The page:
Attentiveness: Time, Race and the “Common Father of Souls”
Dr. Scott W. Sunquist
Today’s national conversations about racism and justice are in need of a robust Christian theology of creation and time. I’ve recently picked up work on a book I started 10 years ago. (Time flies and I write slowly.) The chapter I am working on is about time.
The concept of “time,” which orients Christians, is not assumed by many cultures of the world. One of the most radical statements in human history is the following: “In the beginning, God created…” The second is like it: “In the beginning was the Word, and the Word was with God and the Word was God.”
With these phrases, time is initiated by and rooted in one God, the creator of the world. This is not the assumption of many cultures of the world. When Jesus walked on terra firma most cultures and empires assumed a cyclical view of history that had no real myth of origin, just an assumption of cycles of beginnings, developments, decline and death. This was followed by a new beginning, followed by development and decline, ad infinitum.
When Christians first encountered the Hindu and Buddhist worlds, they encountered a cultural clash around the concept of time and beginnings. In 1552 Francis Xavier writing from Japan made the following observation for his Jesuit friends in Europe:
The Japanese doctrines teach absolutely nothing concerning the creation of the world, or the sun, the moon, the stars, the heavens, the earth, sea and the rest, and do not believe that they have any origin but themselves. The people were greatly astonished on hearing it said that there is one sole Author and common Father of souls, by whom they were created.
The same was true for the Chinese (from whom the Japanese learned both Buddhism and Confucianism) and the Vietnamese. Notice that Xavier specifies “…common Father of souls…” The implications of this are powerful and beautiful.
In Jesus Christ all flesh, all races, all languages, all ethnicities are lifted up to take on celestial value. This reality invites justice and rights wrongs. In Christian life, we participate in the life of God moving toward a redeemed existence in a Kingdom of love.
It may seem like a stretch theologically, but it has always been recognized that redemption is rooted in creation. The one who redeemed is the one who created all. The timeline of common creation, shared fall, and glorious redemption is our common history.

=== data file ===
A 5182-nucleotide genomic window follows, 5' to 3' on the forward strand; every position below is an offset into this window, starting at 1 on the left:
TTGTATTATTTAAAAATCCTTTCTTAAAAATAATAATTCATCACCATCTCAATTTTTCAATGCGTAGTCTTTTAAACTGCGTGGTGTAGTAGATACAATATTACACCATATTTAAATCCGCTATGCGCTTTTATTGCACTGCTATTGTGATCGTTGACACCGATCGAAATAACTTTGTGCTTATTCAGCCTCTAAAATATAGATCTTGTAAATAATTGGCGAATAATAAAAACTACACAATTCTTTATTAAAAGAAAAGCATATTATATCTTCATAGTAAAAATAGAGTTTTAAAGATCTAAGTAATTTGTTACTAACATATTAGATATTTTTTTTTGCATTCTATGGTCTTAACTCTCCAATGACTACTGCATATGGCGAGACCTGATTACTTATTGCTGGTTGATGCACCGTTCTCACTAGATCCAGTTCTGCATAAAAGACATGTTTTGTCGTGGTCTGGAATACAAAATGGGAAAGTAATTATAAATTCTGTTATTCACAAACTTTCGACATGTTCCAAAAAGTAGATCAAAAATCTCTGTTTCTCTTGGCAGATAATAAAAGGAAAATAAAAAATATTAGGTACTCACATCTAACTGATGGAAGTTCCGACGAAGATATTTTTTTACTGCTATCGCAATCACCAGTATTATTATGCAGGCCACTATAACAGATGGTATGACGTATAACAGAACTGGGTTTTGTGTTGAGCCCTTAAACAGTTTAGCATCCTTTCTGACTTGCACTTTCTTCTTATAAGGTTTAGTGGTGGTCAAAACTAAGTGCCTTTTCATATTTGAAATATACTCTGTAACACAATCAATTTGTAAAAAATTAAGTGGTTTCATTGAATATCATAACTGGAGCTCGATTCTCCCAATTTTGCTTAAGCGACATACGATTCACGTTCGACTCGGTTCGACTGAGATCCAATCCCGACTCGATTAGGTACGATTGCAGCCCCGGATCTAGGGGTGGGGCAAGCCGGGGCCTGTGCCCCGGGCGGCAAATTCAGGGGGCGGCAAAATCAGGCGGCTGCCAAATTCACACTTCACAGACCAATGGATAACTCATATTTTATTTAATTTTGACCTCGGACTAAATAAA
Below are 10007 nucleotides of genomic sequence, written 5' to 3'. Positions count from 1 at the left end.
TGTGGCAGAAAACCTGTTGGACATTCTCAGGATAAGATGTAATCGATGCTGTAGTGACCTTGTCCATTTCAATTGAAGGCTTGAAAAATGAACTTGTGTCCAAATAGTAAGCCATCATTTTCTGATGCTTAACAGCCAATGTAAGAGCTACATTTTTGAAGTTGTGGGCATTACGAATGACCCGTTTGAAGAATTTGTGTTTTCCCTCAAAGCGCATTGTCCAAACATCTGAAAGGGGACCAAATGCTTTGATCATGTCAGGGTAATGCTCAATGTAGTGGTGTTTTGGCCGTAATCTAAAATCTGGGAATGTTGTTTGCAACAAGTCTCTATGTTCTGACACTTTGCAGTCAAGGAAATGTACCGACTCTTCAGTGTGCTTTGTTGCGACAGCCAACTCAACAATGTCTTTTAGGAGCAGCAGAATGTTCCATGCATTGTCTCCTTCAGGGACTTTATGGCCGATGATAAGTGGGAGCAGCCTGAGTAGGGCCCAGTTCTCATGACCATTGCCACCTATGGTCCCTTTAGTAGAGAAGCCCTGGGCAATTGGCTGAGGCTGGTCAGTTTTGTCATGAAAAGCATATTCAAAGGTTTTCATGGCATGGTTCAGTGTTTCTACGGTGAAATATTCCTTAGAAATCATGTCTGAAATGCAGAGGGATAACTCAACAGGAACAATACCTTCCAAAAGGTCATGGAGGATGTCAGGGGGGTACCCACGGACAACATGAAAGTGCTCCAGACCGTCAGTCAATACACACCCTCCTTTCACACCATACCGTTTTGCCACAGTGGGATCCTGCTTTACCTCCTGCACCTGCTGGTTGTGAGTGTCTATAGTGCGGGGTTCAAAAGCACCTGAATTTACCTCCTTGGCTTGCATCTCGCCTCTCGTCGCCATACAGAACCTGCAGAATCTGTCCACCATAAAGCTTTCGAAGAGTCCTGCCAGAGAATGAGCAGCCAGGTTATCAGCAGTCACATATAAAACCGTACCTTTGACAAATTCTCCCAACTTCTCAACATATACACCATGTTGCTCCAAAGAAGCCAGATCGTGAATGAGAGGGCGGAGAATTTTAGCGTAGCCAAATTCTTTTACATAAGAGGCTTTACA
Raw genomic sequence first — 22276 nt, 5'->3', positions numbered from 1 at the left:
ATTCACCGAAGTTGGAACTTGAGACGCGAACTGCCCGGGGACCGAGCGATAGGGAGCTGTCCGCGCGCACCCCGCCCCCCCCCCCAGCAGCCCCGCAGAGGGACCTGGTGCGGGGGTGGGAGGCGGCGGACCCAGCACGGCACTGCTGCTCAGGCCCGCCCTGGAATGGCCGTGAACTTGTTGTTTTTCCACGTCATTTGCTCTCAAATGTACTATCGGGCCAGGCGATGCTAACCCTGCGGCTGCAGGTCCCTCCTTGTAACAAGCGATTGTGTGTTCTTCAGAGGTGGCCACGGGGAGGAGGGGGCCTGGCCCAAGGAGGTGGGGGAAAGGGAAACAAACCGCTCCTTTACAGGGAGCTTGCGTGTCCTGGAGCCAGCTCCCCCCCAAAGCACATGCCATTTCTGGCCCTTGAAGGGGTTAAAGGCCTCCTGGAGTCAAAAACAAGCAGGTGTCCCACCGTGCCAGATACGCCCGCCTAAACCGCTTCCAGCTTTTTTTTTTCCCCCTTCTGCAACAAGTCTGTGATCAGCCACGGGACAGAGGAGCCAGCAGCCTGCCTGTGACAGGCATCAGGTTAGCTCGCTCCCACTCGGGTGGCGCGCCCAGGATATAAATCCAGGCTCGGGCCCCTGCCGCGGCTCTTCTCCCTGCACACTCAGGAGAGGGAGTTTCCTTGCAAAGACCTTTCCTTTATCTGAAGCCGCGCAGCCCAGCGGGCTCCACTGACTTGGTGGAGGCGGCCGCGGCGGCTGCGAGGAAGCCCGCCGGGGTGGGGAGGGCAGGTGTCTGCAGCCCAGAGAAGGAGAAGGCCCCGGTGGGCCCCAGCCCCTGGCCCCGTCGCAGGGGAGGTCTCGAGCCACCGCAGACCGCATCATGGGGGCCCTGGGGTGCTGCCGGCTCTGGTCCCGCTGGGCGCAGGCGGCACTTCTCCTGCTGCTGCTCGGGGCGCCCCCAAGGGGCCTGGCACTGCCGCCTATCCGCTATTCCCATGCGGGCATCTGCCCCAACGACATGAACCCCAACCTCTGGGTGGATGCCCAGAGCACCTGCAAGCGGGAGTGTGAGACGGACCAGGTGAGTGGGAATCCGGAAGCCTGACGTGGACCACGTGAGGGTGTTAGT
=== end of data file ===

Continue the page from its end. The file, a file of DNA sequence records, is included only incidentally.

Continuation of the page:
As we struggle for greater justice in society, we must remember that it is in the Church where the proof of our words should first be seen. Our first stop may be to look at our local churches (and our seminary) to see how they model the new creation. Does “mercy triumph over judgment” in our congregations? Are our churches justified by works and not by faith alone? (James 2:24). Does love deepen with each new conversation and action?
Christians are aware that, in time, we move from one creation by a God-in-community, to a new creation of panta ethne, all nations focused on the Beloved of the Father with great joy. The vision should overwhelm the irritations and limitations of our struggle. And the vision is much more robust, radical and beautiful than most of us realize. I am just beginning to make these connections as I research and write.
Writing history during this time of pandemic and national struggle for racial justice will shape what we say. Why? Because of the incarnation!
 Time, Cross and Glory: Understanding Christian History to be published by IVP.
 Aída Besançon Spencer’s new commentary on James is an example of how local contexts shape our theological task. A Commentary on James (Grand Rapids, MI: Kregel Academic), 2020.
Scott W. Sunquist, the new President of Gordon-Conwell Theological Seminary, writes a weekly blog, “Attentiveness” which is posted each Monday morning on the Gordon-Conwell web site. He welcomes comments, responses and good ideas.